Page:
Visualising a quarter of a billion Symbian users – more than Android and iOS smartphones combined.

| February 21, 2011 | 11 Replies

Horace Dediu has just written an article titled:

Platform sunk (cost): What is the value of a quarter billion Symbian users?


Symbian has taken a lot of flack since the coming of iPhone and the rampant growth of Android. Often touted as dead, dying, in trouble, you’d think no one bought Symbian phones anymore. You’d never think they were for such a long time, the undisputed number one mobile OS. Most recently, the blogosphere and even terrestrial TV has been reporting the expulsion of Symbian from the throne (though Gartner’s numbers paint a different picture to that from Canalys, saying for now, Symbian was still number one). Even if it were in number two, is that such a bad thing?

Another thing to consider is the actual number of Symbian users. That’s demonstrated by the first graph; this only accounts for Symbian phones from 2007 onwards. That’s more than Android and iOS smartphones combined.It’s quite an eye opener once you look at it this way. Something else to check out is the second graph showing approximate number of users of these smartphones. Symbian again is the largest (not counting any phones older than 2.5years old).

smartphones only. Not including tablets/mp3 players

Dediu notes:

“What’s interesting is that of these installed bases, the largest is the one that’s just been abandoned, and the smallest was chosen as its replacement.”

Though there may be 45m WinMo users, there’s possibly only about 1M in actual install base (different to the 2m “shipped number, which, though is low, we should remember is just from October 2010 – how much did Android sell in it’s first 6 months?)

Dediu concludes:

The disposal of such a large installed base must count among the largest divestitures in technology history and, when coupled with the adoption of the least-tested alternative as a replacement, elevates platform risk-taking to a new level. It may seem bold, but there is a fine line between courage and recklessness.

Nokia didn’t just include Microsoft’s Windows Phone into their OS arsenal, they pretty much disposed of Symbian and MeeGo by saying their primary smartphone focus is Windows Phone. As Elop said, Nokia has put a massive bet on Microsoft. It is one of the biggest gambles Nokia may have ever made. Lose everything or win big time – until we see Nokia’s execution of Windows Phones, we can’t really tell.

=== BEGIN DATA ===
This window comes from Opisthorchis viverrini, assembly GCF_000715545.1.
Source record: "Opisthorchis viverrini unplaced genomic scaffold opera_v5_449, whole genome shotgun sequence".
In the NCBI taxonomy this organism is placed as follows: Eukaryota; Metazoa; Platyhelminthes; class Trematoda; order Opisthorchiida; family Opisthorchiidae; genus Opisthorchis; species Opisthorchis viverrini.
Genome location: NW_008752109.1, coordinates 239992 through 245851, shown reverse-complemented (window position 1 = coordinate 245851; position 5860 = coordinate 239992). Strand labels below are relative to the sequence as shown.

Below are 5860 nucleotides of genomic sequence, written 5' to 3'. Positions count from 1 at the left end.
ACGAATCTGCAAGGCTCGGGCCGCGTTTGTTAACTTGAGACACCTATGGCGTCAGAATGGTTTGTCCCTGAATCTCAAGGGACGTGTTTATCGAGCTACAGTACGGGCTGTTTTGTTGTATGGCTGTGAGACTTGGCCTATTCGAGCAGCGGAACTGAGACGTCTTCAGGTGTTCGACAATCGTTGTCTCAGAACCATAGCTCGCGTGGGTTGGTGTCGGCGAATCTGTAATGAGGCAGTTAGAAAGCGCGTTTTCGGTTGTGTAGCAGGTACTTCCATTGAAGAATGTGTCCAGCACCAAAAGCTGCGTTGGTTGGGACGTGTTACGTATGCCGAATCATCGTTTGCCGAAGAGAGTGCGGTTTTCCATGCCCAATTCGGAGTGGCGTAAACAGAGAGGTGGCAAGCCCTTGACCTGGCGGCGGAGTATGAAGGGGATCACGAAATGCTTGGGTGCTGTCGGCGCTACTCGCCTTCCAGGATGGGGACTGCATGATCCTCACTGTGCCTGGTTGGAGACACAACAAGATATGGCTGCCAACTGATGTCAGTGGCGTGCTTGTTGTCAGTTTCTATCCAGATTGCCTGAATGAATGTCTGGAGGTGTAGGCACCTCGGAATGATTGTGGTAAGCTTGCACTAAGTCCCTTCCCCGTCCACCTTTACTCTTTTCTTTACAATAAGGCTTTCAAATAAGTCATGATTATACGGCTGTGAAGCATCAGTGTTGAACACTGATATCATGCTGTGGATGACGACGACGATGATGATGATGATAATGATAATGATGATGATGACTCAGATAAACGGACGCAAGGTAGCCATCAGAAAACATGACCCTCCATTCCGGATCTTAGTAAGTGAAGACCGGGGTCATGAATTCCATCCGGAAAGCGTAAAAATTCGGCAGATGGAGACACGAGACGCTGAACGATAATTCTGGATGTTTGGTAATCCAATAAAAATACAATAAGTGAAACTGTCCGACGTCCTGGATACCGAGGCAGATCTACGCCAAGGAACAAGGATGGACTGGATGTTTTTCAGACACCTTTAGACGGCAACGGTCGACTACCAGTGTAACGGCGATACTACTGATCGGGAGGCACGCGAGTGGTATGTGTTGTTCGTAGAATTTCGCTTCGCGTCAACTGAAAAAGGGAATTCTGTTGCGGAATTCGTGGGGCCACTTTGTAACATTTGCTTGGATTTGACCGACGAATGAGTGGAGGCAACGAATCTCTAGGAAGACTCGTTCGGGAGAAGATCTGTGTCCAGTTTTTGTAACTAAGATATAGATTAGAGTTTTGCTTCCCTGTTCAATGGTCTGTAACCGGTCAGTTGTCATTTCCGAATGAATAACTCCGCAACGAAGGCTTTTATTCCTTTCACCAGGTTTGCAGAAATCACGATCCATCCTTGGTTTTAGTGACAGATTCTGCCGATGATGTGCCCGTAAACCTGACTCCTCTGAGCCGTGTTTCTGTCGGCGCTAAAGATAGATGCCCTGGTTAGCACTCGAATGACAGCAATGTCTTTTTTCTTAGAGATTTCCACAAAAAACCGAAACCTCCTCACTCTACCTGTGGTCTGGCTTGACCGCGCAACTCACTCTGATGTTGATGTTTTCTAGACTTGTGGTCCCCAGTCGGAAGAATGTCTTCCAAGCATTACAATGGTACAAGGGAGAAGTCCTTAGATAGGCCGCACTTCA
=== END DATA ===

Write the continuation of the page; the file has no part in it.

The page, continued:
It may be worth considering that:

  • there is some fragmentation within those 200M Symbian users that doesn’t help a cohesive ecosystem. S60 3rd Edition, S60 5th, S^3. Though Qt was meant to rule them all (At least those with Qt enabled) it does mean that right now, you don’t have 100% app compatibility that you might be able to with Windows Phone.
  • “Too much resources” are going into the development of Symbian, which is still not at the stage of being considered “modern” or “on par” with its peers in terms of general appearance (in OS, functionality, it is ahead).
  • As such, the Symbian brand brings to mind “outdated, obsolete” in the blogosphere and mainstream media, despite reality.
  • Symbian is notoriously difficult to create native apps for. At least this is what developers said the issue was during early days of iPhone development. Qt was supposed to fix this, though many have expected more Qt apps (note – Symbian Qt phones that could take advantage of better hardware were only available from October – i.e. N8. Explosion of Qt was expected with MeeGo ecosystem as it gets picked up by several manufacturers).
  • Looking at Windows Phone apps, though there aren’t many, they all look really good (I may need to dig more to actually see the picture/proportion of quality apps). With the biggest software giant and the biggest mobile phone manufacturer, they might actually have the clout to create this “third ecosystem”. Perhaps we can finally get some medical apps category that @khouryrt has been begging Nokia for so long. Plus many of the other mainstream apps that just instantly go to iPhone and Android but not Symbian.

I guess I’d really need to create a separate posts on advantages/disadvantages of MS+Nok-Symbian-MeeGo. But I’ll leave that for another day when I’m not meant to be finishing things due 9am later today :p.

via asymco


Category: Nokia, Symbian

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